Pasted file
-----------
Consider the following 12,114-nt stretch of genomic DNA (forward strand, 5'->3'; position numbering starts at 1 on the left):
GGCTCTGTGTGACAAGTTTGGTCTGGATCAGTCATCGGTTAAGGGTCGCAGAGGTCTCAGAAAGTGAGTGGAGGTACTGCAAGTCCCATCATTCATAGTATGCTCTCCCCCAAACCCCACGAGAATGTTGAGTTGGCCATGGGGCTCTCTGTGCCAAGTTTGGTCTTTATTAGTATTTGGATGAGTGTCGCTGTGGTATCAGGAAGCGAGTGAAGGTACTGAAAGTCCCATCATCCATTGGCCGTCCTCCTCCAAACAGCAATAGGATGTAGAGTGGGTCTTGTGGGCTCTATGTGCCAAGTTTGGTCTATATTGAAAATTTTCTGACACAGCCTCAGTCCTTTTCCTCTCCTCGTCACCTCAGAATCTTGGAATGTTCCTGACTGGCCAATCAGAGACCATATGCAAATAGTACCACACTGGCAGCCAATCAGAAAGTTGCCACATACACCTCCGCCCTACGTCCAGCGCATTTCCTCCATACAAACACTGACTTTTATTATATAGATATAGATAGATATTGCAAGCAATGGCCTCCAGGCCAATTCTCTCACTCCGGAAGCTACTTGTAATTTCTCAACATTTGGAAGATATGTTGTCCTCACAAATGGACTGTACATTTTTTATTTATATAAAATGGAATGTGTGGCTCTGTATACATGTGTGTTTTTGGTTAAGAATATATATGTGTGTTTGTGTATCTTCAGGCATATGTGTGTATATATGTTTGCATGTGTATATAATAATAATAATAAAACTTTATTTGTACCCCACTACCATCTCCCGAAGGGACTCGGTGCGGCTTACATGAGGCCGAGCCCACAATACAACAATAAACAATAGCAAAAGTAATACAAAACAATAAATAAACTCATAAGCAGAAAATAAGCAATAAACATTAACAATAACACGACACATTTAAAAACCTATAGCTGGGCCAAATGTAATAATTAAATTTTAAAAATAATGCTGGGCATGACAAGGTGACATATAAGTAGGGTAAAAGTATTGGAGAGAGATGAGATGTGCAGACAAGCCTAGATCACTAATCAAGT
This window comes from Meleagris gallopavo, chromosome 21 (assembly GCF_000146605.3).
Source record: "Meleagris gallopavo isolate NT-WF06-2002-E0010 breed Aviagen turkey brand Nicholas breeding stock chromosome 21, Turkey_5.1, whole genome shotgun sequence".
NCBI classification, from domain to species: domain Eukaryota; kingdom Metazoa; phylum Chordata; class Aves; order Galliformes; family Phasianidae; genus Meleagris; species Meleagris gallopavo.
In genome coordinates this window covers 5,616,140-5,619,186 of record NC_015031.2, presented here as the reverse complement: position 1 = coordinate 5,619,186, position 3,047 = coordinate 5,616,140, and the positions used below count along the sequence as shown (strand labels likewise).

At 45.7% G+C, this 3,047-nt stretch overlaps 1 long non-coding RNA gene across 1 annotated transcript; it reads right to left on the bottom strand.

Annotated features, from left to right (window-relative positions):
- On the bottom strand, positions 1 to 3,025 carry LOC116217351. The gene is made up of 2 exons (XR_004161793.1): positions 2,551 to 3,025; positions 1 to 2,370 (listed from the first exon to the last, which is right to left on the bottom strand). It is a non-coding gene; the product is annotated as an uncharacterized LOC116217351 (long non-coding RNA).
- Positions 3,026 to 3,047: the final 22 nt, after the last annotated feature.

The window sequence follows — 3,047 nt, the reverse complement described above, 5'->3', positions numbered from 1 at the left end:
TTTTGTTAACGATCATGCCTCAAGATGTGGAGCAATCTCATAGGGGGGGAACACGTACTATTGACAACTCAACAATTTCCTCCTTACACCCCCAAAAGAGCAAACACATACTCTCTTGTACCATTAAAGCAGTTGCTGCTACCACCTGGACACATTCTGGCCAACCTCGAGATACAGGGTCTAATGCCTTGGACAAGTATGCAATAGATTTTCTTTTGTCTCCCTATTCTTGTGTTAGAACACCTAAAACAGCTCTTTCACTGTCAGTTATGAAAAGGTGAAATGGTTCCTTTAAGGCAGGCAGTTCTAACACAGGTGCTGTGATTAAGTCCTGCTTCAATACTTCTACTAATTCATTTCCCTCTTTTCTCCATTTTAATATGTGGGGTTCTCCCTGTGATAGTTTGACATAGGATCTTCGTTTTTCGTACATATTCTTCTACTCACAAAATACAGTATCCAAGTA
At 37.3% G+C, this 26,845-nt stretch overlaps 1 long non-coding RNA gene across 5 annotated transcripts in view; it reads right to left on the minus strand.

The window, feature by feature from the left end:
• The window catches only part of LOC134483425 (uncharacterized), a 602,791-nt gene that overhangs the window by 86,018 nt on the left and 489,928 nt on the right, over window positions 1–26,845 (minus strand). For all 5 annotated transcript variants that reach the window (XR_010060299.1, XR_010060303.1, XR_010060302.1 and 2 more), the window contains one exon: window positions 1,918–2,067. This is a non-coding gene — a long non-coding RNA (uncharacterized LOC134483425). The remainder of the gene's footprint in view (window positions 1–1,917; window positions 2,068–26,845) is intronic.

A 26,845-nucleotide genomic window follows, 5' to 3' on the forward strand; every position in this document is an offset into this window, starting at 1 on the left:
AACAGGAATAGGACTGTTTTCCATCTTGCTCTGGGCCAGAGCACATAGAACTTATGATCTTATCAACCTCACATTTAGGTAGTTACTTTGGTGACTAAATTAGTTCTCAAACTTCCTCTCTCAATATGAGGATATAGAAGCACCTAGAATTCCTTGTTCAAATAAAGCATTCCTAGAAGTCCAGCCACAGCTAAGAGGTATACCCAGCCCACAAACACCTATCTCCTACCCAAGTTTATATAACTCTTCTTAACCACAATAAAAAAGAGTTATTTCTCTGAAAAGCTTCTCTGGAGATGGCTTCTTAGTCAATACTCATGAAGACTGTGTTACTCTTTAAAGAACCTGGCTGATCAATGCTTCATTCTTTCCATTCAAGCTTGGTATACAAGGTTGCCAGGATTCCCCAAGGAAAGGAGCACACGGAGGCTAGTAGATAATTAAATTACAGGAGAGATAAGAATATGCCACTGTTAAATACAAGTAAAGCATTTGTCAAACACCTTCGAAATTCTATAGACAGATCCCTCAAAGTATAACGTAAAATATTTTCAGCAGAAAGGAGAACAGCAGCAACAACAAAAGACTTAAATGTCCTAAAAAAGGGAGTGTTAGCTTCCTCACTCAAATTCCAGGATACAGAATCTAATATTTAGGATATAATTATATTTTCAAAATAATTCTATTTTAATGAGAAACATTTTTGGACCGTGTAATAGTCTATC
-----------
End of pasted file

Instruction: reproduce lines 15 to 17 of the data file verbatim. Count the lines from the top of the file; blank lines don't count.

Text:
• The window catches only part of LOC134483425 (uncharacterized), a 602,791-nt gene that overhangs the window by 86,018 nt on the left and 489,928 nt on the right, over window positions 1–26,845 (minus strand). For all 5 annotated transcript variants that reach the window (XR_010060299.1, XR_010060303.1, XR_010060302.1 and 2 more), the window contains one exon: window positions 1,918–2,067. This is a non-coding gene — a long non-coding RNA (uncharacterized LOC134483425). The remainder of the gene's footprint in view (window positions 1–1,917; window positions 2,068–26,845) is intronic.

A 26,845-nucleotide genomic window follows, 5' to 3' on the forward strand; every position in this document is an offset into this window, starting at 1 on the left:
AACAGGAATAGGACTGTTTTCCATCTTGCTCTGGGCCAGAGCACATAGAACTTATGATCTTATCAACCTCACATTTAGGTAGTTACTTTGGTGACTAAATTAGTTCTCAAACTTCCTCTCTCAATATGAGGATATAGAAGCACCTAGAATTCCTTGTTCAAATAAAGCATTCCTAGAAGTCCAGCCACAGCTAAGAGGTATACCCAGCCCACAAACACCTATCTCCTACCCAAGTTTATATAACTCTTCTTAACCACAATAAAAAAGAGTTATTTCTCTGAAAAGCTTCTCTGGAGATGGCTTCTTAGTCAATACTCATGAAGACTGTGTTACTCTTTAAAGAACCTGGCTGATCAATGCTTCATTCTTTCCATTCAAGCTTGGTATACAAGGTTGCCAGGATTCCCCAAGGAAAGGAGCACACGGAGGCTAGTAGATAATTAAATTACAGGAGAGATAAGAATATGCCACTGTTAAATACAAGTAAAGCATTTGTCAAACACCTTCGAAATTCTATAGACAGATCCCTCAAAGTATAACGTAAAATATTTTCAGCAGAAAGGAGAACAGCAGCAACAACAAAAGACTTAAATGTCCTAAAAAAGGGAGTGTTAGCTTCCTCACTCAAATTCCAGGATACAGAATCTAATATTTAGGATATAATTATATTTTCAAAATAATTCTATTTTAATGAGAAACATTTTTGGACCGTGTAATAGTCTATC